Lane Windham, KI Associate Director, Receives Prestigious Labor History Award
KI Associate Director Lane Windham has been awarded the prestigious 2018 David Montgomery Award from the Organization of American Historians (OAH) at its annual meeting in Sacramento, California. The honor, which is cosponsored by the Labor and Working-Class History Association (LAWCHA), is awarded to the best book on a topic in American labor and working-class history.
Lane was awarded for her groundbreaking book Knocking on Labor’s Door about union organizing in the 1970s. Lane also serves as co-director of the Women Innovating Labor Leadership project (WILL Empower), which aims to identify, train and convene a new generation of women labor leaders.
David Montgomery Award
Lane Windham, Georgetown University. Knocking on Labor’s Door: Union Organizing in the 1970s and the Roots of a New Economic Divide (University of North Carolina Press) counters the argument that the power of the labor movement declined in the 1970s as unions stopped organizing and workers turned away from unions. Through her focus on women, people of color, and southerners, historian Windham contends that workers combined traditional working-class tools with new legislative gains and organizing strategies from the civil rights and women’s rights movements. Case studies of shipbuilding, textile, retail, service, and clerical employees reveal how labor organizing did not weaken or cease. Instead, labor’s ability to win union elections steeply declined, tracking the increase in employer resistance to union organizing. Windham’s book explores union organizing in both the industrial and service sectors, showing the vibrancy in union organizing in each, despite different constraints and obstacles.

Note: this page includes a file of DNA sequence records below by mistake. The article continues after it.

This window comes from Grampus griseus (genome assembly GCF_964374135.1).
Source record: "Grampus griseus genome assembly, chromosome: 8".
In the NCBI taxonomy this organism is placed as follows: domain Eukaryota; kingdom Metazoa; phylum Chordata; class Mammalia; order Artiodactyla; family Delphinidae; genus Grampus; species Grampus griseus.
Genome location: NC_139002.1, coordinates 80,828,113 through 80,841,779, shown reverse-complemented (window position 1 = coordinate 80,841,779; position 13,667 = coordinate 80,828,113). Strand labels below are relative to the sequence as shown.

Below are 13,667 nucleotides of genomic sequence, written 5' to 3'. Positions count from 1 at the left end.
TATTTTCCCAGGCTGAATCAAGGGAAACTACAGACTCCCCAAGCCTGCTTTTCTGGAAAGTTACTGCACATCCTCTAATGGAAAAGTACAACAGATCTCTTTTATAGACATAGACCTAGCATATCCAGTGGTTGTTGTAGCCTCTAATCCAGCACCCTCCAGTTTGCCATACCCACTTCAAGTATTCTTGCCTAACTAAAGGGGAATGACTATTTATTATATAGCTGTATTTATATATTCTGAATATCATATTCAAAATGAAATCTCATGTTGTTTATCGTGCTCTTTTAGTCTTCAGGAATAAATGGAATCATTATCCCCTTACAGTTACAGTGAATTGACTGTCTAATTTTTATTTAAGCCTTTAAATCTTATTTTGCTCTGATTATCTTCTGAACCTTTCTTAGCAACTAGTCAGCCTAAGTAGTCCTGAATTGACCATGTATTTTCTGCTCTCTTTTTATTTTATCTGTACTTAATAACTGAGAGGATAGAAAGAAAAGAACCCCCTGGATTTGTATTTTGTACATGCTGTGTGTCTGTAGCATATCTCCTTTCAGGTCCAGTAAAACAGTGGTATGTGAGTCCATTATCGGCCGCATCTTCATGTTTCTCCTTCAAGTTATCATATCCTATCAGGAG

Windham also plumbs the national scene, looking at the push for new unionization and how corporations fought successfully to weaken labor law and its enforcement. Well organized and researched, utilizing an impressive range of sources, Windham’s Knocking on Labor’s Door showcases the voices of local working-class activists, even as it reveals a national story. It is an apt example of the legacy of labor and working-class history that David Montgomery championed and an important study of labor’s most misunderstood decade.
The award was presented on April 13 by OAH’s 2017–18 President Edward L. Ayers and 2018–19 President Earl Lewis.